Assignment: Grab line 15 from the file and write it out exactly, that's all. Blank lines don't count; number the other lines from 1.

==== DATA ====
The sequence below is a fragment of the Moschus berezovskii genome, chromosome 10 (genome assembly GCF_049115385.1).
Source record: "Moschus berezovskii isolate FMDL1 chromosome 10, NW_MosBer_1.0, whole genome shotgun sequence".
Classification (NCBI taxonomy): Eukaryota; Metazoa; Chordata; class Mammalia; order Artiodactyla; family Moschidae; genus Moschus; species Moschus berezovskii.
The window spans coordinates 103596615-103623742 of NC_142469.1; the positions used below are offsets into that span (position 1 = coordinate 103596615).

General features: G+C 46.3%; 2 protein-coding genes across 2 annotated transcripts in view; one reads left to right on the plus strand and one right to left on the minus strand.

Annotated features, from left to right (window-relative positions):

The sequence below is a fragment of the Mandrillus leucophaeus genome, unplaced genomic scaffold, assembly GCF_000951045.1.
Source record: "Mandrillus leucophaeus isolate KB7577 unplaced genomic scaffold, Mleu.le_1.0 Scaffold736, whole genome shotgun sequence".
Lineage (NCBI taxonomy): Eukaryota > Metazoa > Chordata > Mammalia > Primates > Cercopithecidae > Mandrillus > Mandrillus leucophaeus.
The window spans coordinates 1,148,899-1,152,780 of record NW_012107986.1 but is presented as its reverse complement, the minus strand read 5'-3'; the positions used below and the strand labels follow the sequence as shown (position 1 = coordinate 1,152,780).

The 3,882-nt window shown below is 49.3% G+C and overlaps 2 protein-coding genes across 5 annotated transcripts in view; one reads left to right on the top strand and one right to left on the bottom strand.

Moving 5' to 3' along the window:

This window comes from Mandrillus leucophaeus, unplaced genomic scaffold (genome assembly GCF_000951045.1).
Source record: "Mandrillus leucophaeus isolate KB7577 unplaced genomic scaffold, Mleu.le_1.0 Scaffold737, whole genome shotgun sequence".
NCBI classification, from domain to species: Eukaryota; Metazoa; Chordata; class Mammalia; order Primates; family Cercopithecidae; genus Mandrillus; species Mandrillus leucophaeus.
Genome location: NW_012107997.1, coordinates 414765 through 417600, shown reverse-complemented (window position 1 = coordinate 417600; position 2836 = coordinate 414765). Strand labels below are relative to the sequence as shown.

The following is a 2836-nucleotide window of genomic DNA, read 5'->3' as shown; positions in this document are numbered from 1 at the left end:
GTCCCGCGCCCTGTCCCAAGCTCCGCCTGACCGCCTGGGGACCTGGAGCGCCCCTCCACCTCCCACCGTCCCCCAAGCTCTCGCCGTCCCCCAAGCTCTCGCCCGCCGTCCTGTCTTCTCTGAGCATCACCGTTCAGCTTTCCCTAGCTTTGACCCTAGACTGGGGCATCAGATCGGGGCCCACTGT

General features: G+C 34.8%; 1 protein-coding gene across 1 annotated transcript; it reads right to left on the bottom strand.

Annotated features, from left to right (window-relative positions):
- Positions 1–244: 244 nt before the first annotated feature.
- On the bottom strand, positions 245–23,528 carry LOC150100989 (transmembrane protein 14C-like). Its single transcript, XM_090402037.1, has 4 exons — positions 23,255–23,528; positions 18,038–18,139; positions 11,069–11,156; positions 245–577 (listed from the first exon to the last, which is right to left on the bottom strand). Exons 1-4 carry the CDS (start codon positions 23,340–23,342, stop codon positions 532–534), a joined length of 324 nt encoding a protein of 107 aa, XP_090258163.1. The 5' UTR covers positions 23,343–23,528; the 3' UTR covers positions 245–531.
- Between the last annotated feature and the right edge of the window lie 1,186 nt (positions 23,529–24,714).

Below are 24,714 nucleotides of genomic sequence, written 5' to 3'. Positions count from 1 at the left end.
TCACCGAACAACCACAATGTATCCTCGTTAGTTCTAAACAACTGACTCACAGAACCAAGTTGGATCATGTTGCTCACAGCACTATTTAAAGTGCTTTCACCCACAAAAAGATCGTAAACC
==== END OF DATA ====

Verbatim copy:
NCBI classification, from domain to species: Eukaryota; Metazoa; Chordata; class Mammalia; order Primates; family Cercopithecidae; genus Mandrillus; species Mandrillus leucophaeus.